A HISTORY OF THE THIRD FRENCH REPUBLIC C. H. C. WRIGHT

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Published: September 1st 2013

Kindle Edition

113 pages


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A HISTORY OF THE THIRD FRENCH REPUBLIC  by  C. H. C. WRIGHT

A HISTORY OF THE THIRD FRENCH REPUBLIC by C. H. C. WRIGHT
September 1st 2013 | Kindle Edition | PDF, EPUB, FB2, DjVu, talking book, mp3, ZIP | 113 pages | ISBN: | 10.31 Mb

• This e-book is illustrated publication of historical account of the Third French Republic by C.H.C. Wright.• The images have been resized, digitally enhanced and optimized for a Kindle.• A new table of contents with working links has been includedMore• This e-book is illustrated publication of historical account of the Third French Republic by C.H.C. Wright.• The images have been resized, digitally enhanced and optimized for a Kindle.• A new table of contents with working links has been included by a publisher.• This edition has been corrected for spelling and grammatical errors.An excerpt from the beginning of the book:Two men were largely responsible, each in his own way, for the third French Republic, Napoleon III and Bismarck.

The one, endeavoring partly at his wifes instigation to renew the prestige of a weakening Empire, and the other, furthering the ambitions of the Prussian Kingdom, set in motion the forces which culminated in the Fourth of September.The causes of the downfall of the Empire can be traced back several years. Napoleon III was, at heart, a man of peace and had, in all sincerity, soon after his accession, uttered the famous saying: Lempire, cest la paix. But the military glamour of the Napoleonic name led the nephew, like the uncle, into repeated wars.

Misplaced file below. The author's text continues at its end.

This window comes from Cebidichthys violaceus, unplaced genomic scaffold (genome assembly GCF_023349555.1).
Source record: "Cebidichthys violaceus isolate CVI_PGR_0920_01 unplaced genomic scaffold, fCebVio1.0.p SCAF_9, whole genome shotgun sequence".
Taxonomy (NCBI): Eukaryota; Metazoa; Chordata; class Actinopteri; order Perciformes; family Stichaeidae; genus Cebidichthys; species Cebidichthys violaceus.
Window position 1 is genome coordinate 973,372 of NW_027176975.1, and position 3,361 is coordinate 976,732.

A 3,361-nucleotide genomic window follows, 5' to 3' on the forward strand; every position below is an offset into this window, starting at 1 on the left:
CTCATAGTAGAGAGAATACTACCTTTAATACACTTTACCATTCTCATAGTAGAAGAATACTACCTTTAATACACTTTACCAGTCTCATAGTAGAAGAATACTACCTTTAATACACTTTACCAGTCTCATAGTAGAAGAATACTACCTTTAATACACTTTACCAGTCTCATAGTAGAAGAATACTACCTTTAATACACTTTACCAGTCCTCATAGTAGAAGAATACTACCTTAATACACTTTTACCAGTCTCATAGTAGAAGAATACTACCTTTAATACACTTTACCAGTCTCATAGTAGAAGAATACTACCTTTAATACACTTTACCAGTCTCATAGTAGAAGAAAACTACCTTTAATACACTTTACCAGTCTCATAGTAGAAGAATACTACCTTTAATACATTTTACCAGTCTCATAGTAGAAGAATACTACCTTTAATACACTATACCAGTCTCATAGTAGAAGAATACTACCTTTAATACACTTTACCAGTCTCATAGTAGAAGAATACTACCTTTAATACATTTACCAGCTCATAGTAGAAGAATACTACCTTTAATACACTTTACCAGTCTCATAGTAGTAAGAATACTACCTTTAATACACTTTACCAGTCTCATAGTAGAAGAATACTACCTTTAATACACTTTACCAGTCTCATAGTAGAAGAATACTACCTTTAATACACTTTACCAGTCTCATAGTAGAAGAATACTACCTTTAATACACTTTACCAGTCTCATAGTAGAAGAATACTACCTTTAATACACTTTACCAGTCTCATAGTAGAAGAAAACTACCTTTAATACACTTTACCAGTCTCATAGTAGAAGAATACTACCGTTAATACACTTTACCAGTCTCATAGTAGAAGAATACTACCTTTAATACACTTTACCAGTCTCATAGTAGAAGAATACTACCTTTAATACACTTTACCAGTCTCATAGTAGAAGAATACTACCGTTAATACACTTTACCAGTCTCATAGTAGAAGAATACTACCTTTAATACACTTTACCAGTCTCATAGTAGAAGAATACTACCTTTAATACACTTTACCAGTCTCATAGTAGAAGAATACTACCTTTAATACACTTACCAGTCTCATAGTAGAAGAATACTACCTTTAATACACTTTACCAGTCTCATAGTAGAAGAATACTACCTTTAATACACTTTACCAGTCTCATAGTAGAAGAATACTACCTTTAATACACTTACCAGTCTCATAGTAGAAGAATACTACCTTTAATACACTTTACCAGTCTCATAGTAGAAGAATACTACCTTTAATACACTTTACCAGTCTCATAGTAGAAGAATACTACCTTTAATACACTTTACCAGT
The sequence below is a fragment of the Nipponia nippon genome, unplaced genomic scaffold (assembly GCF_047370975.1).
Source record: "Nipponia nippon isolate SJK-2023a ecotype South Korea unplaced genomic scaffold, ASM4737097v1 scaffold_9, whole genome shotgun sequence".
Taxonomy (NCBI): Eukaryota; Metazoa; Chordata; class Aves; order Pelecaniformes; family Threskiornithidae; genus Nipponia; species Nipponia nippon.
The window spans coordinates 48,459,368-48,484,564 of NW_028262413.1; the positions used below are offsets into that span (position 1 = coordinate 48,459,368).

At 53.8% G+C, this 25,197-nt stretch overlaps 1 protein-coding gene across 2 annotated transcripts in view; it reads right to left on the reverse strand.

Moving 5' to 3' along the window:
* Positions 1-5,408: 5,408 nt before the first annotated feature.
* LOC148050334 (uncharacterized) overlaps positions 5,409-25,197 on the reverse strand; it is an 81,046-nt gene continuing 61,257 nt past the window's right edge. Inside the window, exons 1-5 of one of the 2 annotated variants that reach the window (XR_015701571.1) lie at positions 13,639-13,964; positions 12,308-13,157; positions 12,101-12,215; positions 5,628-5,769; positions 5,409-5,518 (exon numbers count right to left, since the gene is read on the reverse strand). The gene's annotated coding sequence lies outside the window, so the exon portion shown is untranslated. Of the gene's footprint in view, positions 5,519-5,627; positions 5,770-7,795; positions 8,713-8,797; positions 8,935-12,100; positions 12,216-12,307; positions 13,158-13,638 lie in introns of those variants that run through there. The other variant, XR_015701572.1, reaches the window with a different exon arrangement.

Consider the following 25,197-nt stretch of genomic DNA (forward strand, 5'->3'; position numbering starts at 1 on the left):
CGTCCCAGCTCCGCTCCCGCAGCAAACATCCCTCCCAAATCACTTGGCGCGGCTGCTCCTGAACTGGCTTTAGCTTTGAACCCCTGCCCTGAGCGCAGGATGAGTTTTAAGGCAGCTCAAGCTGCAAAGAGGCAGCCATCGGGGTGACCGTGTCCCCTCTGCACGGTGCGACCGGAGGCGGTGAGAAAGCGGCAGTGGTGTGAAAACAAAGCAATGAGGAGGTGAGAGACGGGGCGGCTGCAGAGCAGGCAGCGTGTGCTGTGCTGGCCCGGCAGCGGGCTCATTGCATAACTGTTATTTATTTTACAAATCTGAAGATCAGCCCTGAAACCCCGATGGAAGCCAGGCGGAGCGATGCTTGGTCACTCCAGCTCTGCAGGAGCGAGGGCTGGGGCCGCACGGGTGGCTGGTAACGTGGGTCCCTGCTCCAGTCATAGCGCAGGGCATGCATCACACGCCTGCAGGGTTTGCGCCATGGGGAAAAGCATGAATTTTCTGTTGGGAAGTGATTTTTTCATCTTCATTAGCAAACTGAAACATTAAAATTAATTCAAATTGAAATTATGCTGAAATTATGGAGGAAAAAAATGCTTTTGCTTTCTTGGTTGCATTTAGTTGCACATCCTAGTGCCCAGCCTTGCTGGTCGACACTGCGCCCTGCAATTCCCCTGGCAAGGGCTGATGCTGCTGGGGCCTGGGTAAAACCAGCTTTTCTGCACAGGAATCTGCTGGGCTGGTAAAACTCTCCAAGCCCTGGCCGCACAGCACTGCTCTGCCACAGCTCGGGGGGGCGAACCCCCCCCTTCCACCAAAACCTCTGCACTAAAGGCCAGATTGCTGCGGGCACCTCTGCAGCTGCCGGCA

These had, in most cases, been successful, exceptions, such as the unfortunate Mexican expedition, seeming negligible. They had sometimes even resulted in territorial aggrandizement. Napoleon III was, therefore, desirous of establishing once for all the so-called natural frontiers of France along the Rhine by the annexation of those Rhenish provinces which, during the First Empire and before, had for a score of years been part of the French nation.On the other hand, though France was still considered the leading continental power, and though its military superiority seemed unassailable, the imperial régime was unquestionably growing stale.

The Emperor himself, always a mystical fatalist rather than the hewer of his own fortune, felt the growing inertia of his final malady. A lavishly luxurious court had been imitated by a pleasure-loving capital. This had brought in its train relaxed standards of governmental morals and had seriously weakened the fibre of many military commanders. Outwardly the Empire seemed as glorious as ever, and in 1867 France invited the world to a gorgeous exposition in the Ville-lumière.

But Paris was more emotional year by year, and the Tuileries and Saint-Cloud were dominated by a narrow-minded and spoiled Empress. Court intrigues were rife and drawing-room generals were to be found in real life, as well as in Offenbachs Grande Duchesse. But nobody, except perhaps Napoleon himself, realized how the Empire had declined. The Empress merely felt that it was time to do something stirring, and, without necessarily waging war, to assert again the pre-eminence in Europe of France, weakened in 1866 by the unexpected outcome of the rivalry between Austria and Prussia for preponderance among the German States.Beyond the eastern frontier of France a nation was growing in ambition and power.

Prussia still remembered the warlike achievements of Frederick the Great, although since those days its military efficiency had at times undergone a decline. But now, under the reign of King William, guided by a vigorous minister, Bismarck, an example, whatever his admirers may say, of the brutal and unscrupulous Junker, the Prussian Government had for some time tried to impose its leadership on the other German States.

Some of these were far from anxious to accept it. In the furtherance of Prussian schemes, Bismarck had been able to inflict a diplomatic rebuff on Napoleon, as well as a severe military defeat on Austria.



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